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Still a solid job market, but with a cloud or two

Summary:
Payrolls rose 164,000 last month and the unemployment rate held steady at 3.7 percent. Wage growth accelerated very slightly–3.1% in June to 3.2% in July (year-over-year nominal hourly pay)–but it has been roughly stalled just north of 3 so far this year. Downward revisions for the prior two months–May and June–appear to have slowed the underlying trend in job growth. In our report from last month, we showed the 3 and 6-month trends to be 170K jobs per month. As this month’s jobs smoother shows, both the 3 and 6 month averages are now about 140K. Part of this is deceleration is because two big job months–January and April–dropped out of the 6 and 3 month averages, so this slowdown may not stick. But if it does, it raises the question of whether job growth is slowing because long expansion

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Payrolls rose 164,000 last month and the unemployment rate held steady at 3.7 percent. Wage growth accelerated very slightly–3.1% in June to 3.2% in July (year-over-year nominal hourly pay)–but it has been roughly stalled just north of 3 so far this year.

Downward revisions for the prior two months–May and June–appear to have slowed the underlying trend in job growth. In our report from last month, we showed the 3 and 6-month trends to be 170K jobs per month. As this month’s jobs smoother shows, both the 3 and 6 month averages are now about 140K.

Still a solid job market, but with a cloud or two

Part of this is deceleration is because two big job months–January and April–dropped out of the 6 and 3 month averages, so this slowdown may not stick. But if it does, it raises the question of whether job growth is slowing because long expansion is exhausting the supply of workers available to the job market, or whether employer demand is slightly softening (or some combination of the two). As always, it will take many more monthly reports to reliably answer the question, but recent wage trends offer a hint that softening demand could be the dominant factor.

As the figures below reveal, particularly the 6-month moving averages (dark line), wage growth is roughly stalled a bit above 3 percent. This could be a function of the unemployment rate low but stable–it has stayed between 3.7 and 4 percent since March of 2018–or it could represent less worker bargaining clout due to slightly weaker labor demand.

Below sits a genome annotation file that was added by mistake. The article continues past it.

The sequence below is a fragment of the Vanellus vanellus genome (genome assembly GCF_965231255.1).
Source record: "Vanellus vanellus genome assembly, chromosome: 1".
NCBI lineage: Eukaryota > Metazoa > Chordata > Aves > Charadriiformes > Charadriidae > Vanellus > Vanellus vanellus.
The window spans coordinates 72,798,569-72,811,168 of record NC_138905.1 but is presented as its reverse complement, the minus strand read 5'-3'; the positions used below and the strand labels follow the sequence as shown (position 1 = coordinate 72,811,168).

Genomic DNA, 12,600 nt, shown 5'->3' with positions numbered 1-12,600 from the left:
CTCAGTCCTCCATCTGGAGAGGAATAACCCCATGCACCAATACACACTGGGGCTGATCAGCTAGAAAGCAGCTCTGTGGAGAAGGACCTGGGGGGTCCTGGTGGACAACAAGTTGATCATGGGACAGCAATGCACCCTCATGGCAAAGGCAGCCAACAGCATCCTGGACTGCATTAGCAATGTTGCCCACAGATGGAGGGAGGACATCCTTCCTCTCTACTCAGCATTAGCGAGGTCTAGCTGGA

Still a solid job market, but with a cloud or two

Still a solid job market, but with a cloud or two

To be clear, however, these are nuanced reflections as the job market remains strong and, if not at full employment, closer to it than has been the case for most of the past few decades (with the latter 1990s as the most recent exception). In fact, as the next figure shows, while nominal wage growth of mid-wage workers has flattened over the past few months, low inflation has helped to generate solid real gains of about 1.5 percent.

Still a solid job market, but with a cloud or two

Here are a few other notable findings from today’s report:

Manufacturing ain’t what it used to be. Over the past 6 months, the factory sector has added just 6,300 jobs/month. Over the prior 6 months, the sector was adding 19,800 per month. The trade war is part of the explanation, and that looks to be getting worse before it gets better.

Where are the Census jobs? Typically, by this time in years that end in a ‘9’ we see some hiring of Census takers for the decennial Census. It’s possible that budget issues or the squabble over the citizenship question are slowing hiring in this round, which could be worrisome for the process.

–Are prime-age epops topping out? This one’s a potential big deal. The prime-age (25-54) employment rate has been a go-to variable for those of us arguing there’s “room-to-run” in the job market. In July, it ticked down slightly from 79.7 to 79.5 percent, exclusively due to women: their rate fell by half-a-percent, from 73.5 to 73 percent. But more notable is the recent trend shown in the figure which shows the variable falling off its peak in recent months. In other work, I’ve noted that the prime-age epop tends to peak before a recession, so this bears close watching (see figure).

Still a solid job market, but with a cloud or two

Still a solid job market, but with a cloud or two

All told, we’ve got a solid job market with some very tentative softening signs. Manufacturing is being hit by destructive trade policy, and wage gains have stalled out a bit. But they’ve done so at a pace well above inflation, so paychecks are growing in real terms.

Jared Bernstein
Jared Bernstein joined the Center on Budget and Policy Priorities in May 2011 as a Senior Fellow. From 2009 to 2011, Bernstein was the Chief Economist and Economic Adviser to Vice President Joe Biden, Executive Director of the White House Task Force on the Middle Class, and a member of President Obama’s economic team. Prior to joining the Obama administration, Bernstein was a senior economist and the director of the Living Standards Program at the Economic Policy Institute, and between 1995 and 1996, he held the post of Deputy Chief Economist at the U.S. Department of Labor.

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